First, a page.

David Farrar with his Daughter Barbara 3

ABOVE With His Daughter Barbara

He admits to having made no effort to keep in touch with those he knew in England and, has been rumored dead among his profession.

He lived with his dog, a few miles from his daughter.  David Farrar described his activities in retirenment as “a bit of writing and painting. He played the piano often and golf three times a week. He said that he read a lot and averageed fifteen crossword puzzles a week.

Sounds a lonely existence

He sums up his career thusly: “Tough, frustrating, but with many wonderful moments and memories. I found being a star a lonely business. I have no friends. Ain’t that sad?”

 David Farrar in Hollywood

David Farrar went to Hollywood and, though he enjoyed the glamour, it ruined his career, via films such as The Golden Horde (US, d. George Sherman, 1951) and The Black Shield of Falworth (US, d. Rudolph Maté, 1954), usually in two-dimensional villain roles.

A strongly virile figure, he had served a ten-year apprenticeship in British films before making his mark in Michael Powell‘s Black Narcissus (1947), as the district agent who stirs up sexual tensions in a Himalayan convent. There were two other striking roles for Powell – as the lame bomb-disposal expert in The Small Back Room (1948) and the swaggering squire in Gone to Earth (1950) – and substantial leads for Ealing in Frieda (d. Basil Dearden, 1947) and Cage of Gold (d. Dearden, 1950).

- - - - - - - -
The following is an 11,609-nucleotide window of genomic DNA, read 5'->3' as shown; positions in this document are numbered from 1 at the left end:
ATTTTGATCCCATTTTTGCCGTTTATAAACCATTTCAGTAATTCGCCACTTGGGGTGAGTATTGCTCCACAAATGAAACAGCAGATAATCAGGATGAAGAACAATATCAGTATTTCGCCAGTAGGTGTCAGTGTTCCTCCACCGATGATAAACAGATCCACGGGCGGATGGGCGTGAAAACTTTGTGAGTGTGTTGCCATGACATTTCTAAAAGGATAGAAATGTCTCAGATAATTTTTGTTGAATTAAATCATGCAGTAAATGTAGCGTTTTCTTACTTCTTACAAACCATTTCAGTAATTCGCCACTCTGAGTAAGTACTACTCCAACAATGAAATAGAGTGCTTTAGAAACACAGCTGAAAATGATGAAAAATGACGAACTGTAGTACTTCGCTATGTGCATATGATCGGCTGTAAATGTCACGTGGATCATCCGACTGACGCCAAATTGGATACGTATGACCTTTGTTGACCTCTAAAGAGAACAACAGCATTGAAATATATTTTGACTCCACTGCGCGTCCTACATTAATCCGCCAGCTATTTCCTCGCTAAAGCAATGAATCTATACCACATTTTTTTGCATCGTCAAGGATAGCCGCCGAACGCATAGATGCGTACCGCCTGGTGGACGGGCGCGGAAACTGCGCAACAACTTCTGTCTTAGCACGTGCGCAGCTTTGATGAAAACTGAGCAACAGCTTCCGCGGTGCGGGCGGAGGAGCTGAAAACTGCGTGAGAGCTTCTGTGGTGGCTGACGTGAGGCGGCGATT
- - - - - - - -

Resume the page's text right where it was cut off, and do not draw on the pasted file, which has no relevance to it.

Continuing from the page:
This burst of star filming climaxed a career begun in 1937, after a stint at journalism and stage experience from 1932: he played Sexton Blake twice, had small parts in big films, like Went the Day Well? (d. Alberto Cavalcanti, 1942), starred in Ealing’s semi-documentary about the Air-Sea Rescue Service, For Those in Peril (d. Charles Crichton, 1944), and made several poor films at British National, including Lisbon Story (d. Paul L.Stein, 1946), before hitting his stride in the late 1940s.

David Farrar at Home in London

David Farrar lived at Alleyn Park in Dulwich.  One of his daughter’s School Friends recalled this :-